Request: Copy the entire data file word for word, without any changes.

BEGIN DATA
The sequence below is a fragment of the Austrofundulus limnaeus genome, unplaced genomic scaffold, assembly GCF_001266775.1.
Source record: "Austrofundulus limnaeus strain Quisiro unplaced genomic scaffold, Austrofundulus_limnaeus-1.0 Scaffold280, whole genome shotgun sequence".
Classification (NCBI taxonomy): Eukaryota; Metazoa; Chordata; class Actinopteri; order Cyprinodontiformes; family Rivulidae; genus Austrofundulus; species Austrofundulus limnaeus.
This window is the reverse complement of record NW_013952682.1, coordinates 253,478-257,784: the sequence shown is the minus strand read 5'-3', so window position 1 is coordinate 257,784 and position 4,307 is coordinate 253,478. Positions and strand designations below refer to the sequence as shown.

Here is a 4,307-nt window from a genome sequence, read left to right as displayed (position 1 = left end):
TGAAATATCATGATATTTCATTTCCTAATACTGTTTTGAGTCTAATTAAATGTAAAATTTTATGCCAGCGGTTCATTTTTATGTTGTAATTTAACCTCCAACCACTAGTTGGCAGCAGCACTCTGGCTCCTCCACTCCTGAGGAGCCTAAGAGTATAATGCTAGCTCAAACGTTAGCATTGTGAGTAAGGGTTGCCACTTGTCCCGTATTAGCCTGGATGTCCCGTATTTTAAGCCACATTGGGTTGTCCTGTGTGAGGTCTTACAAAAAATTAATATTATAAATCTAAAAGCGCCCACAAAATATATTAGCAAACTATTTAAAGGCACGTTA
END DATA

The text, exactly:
The sequence below is a fragment of the Austrofundulus limnaeus genome, unplaced genomic scaffold, assembly GCF_001266775.1.
Source record: "Austrofundulus limnaeus strain Quisiro unplaced genomic scaffold, Austrofundulus_limnaeus-1.0 Scaffold280, whole genome shotgun sequence".
Classification (NCBI taxonomy): Eukaryota; Metazoa; Chordata; class Actinopteri; order Cyprinodontiformes; family Rivulidae; genus Austrofundulus; species Austrofundulus limnaeus.
This window is the reverse complement of record NW_013952682.1, coordinates 253,478-257,784: the sequence shown is the minus strand read 5'-3', so window position 1 is coordinate 257,784 and position 4,307 is coordinate 253,478. Positions and strand designations below refer to the sequence as shown.

Here is a 4,307-nt window from a genome sequence, read left to right as displayed (position 1 = left end):
TGAAATATCATGATATTTCATTTCCTAATACTGTTTTGAGTCTAATTAAATGTAAAATTTTATGCCAGCGGTTCATTTTTATGTTGTAATTTAACCTCCAACCACTAGTTGGCAGCAGCACTCTGGCTCCTCCACTCCTGAGGAGCCTAAGAGTATAATGCTAGCTCAAACGTTAGCATTGTGAGTAAGGGTTGCCACTTGTCCCGTATTAGCCTGGATGTCCCGTATTTTAAGCCACATTGGGTTGTCCTGTGTGAGGTCTTACAAAAAATTAATATTATAAATCTAAAAGCGCCCACAAAATATATTAGCAAACTATTTAAAGGCACGTTA